R.E.M., Modest Mouse and The National at Toronto’s Molson Ampitheatre

yeah!

I don’t throw around the phrase “dream lineup” lightly, but as soon as I first heard about R.E.M.’s tour supporting Accelerate, I knew that it had the potential to be something special. As if they were specifically trying to reach the elusive “Ryan McNutt” demographic, they paired one of my absolute all-time favourite bands with two of my other favourites: an old standby and a gang of young upstarts. As great as it was to see some old friends and see Death Cab/Stars, let’s not kid ourselves – this was the impetus behind my packing up my backpack and jetting off to Toronto last weekend.

And it sure as hell didn’t disappoint.

The National

The National

Clearly, I wasn’t the only one excited by the full-package lineup – it’s rare to see a venue 3/4 full before the first opening act of two is finished. Still, looking around, I could only see a small handful of us keeners mouthing along to the words as the National took the stage and launched into Boxer standout “Start a War.” But by the end of the set, I suspect that the number of National fans in the crowed had grown exponentially.

In short, the live incarnation of the National is tight, intense, dramatic and flat-out stunning, even when playing at 6:30 in the evening at a venue likely much bigger than they’re typically suited to. Like on their albums, it’s drummer Bryan Devendorf that’s the star of the show, giving even more of a ranging backbeat to band’s moody-but-magnificant microdramas. Seizing the extra energy, singer Matt Berninger tore into songs like “Squalor Victoria” and the set-closing “Mr. November,” cracking his voice under the strain.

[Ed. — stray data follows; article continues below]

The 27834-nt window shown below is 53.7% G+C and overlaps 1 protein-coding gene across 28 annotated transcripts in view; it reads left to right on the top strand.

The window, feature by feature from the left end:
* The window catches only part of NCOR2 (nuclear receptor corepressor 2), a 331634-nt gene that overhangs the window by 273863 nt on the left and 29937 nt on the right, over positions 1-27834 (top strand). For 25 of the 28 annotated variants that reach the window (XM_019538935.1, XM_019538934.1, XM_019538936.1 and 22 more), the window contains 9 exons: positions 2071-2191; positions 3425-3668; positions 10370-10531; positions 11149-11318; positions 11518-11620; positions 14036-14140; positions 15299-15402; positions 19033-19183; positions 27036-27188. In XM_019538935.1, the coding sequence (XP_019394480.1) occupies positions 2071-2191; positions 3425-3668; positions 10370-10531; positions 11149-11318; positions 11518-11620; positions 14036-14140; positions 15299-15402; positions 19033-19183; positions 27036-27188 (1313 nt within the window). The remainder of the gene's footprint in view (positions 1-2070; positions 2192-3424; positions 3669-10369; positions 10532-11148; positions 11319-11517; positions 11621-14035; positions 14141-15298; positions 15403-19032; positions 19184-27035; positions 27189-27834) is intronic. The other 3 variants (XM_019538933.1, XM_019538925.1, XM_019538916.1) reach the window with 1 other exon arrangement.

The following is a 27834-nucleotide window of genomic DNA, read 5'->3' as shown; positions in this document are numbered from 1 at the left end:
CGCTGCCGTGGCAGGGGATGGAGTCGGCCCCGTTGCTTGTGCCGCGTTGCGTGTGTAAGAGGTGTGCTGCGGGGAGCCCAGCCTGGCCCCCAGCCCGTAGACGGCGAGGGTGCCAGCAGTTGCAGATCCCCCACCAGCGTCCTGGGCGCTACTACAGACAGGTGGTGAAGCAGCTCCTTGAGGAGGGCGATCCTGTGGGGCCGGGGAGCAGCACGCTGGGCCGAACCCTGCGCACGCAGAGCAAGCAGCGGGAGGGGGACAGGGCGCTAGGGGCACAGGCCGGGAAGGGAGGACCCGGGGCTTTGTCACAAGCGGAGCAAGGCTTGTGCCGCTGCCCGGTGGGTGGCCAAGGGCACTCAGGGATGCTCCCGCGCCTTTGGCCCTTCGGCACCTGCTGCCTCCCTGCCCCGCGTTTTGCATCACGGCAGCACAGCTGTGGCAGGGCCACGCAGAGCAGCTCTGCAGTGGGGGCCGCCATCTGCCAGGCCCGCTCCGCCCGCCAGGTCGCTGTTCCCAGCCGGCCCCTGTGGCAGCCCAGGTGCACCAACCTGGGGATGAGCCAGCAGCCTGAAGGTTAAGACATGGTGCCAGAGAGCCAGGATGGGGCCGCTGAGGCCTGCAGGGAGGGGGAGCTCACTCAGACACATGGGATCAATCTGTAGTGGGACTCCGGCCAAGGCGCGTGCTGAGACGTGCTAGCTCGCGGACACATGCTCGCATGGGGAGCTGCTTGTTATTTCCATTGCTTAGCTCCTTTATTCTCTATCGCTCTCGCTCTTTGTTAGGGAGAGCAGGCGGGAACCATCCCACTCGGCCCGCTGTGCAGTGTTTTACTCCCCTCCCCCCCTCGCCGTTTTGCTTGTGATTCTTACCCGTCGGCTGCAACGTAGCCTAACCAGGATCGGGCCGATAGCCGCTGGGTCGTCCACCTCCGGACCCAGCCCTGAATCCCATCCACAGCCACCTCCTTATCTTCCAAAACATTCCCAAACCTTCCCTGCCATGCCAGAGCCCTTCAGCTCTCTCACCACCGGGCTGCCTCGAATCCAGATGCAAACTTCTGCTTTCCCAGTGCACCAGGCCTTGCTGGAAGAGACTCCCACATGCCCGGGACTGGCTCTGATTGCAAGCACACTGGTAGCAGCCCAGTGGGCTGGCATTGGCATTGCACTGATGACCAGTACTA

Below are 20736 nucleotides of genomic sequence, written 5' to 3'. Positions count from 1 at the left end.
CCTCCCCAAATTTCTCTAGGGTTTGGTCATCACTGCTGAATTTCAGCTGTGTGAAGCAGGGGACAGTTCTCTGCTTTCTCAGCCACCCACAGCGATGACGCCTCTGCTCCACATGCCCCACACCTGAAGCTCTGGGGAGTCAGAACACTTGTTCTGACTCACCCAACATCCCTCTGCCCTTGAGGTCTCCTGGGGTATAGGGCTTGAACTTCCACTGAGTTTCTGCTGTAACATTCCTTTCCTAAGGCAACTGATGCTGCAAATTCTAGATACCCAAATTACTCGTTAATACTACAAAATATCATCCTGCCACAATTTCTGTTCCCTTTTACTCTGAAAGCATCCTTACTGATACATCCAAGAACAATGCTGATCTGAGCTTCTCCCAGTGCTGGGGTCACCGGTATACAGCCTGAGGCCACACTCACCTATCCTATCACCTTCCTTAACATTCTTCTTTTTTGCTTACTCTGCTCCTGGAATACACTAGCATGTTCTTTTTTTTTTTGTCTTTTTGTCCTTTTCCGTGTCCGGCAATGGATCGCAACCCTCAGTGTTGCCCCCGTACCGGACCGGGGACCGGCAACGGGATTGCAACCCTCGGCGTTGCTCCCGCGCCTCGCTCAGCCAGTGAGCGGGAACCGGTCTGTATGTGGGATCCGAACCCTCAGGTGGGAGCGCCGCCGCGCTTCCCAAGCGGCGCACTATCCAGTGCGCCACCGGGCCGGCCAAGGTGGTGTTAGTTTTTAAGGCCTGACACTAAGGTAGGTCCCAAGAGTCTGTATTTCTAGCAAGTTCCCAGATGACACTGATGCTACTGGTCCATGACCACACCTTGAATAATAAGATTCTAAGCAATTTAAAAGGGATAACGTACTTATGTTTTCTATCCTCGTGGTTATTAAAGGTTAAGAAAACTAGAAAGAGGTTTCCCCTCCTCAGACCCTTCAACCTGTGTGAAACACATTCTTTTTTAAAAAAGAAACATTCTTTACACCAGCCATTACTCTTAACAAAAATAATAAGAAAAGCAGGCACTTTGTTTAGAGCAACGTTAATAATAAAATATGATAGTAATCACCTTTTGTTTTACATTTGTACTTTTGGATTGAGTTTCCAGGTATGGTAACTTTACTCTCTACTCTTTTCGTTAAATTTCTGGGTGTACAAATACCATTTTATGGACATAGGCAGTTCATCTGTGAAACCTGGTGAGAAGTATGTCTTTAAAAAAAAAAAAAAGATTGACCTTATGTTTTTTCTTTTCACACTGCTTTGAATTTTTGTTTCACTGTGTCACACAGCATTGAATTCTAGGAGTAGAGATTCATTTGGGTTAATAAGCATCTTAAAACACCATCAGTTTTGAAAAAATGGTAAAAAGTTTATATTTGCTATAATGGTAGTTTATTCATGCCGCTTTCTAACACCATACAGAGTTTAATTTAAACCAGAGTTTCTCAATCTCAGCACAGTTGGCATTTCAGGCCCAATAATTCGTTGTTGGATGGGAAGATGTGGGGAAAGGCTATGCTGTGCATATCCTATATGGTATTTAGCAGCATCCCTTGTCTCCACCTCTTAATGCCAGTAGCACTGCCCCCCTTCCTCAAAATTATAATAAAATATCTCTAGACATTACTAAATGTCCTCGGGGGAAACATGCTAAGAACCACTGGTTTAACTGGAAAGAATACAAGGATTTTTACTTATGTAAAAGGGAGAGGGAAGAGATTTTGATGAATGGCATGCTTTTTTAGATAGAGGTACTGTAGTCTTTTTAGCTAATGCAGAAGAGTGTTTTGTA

I was sitting next to a couple from New York State who must have been the biggest R.E.M. fans I’ve ever met, but I don’t know if they had ever heard anything by the National at all. And yet, they were positively glowing after the band’s set, and quickly joined the crowd-wide standing ovation. These kids are going places…

Setlist:

1. Start a War
2. Brainy
3. Baby, We’ll Be Fine
4. Slow Show
5. Mistaken for Strangers
6. Squalor Victoria
7. Racing Like a Pro
8. Apartment Story
9. Fake Empire
10. Mr. November

The National

The National

The National

Modest Mouse

Modest Mouse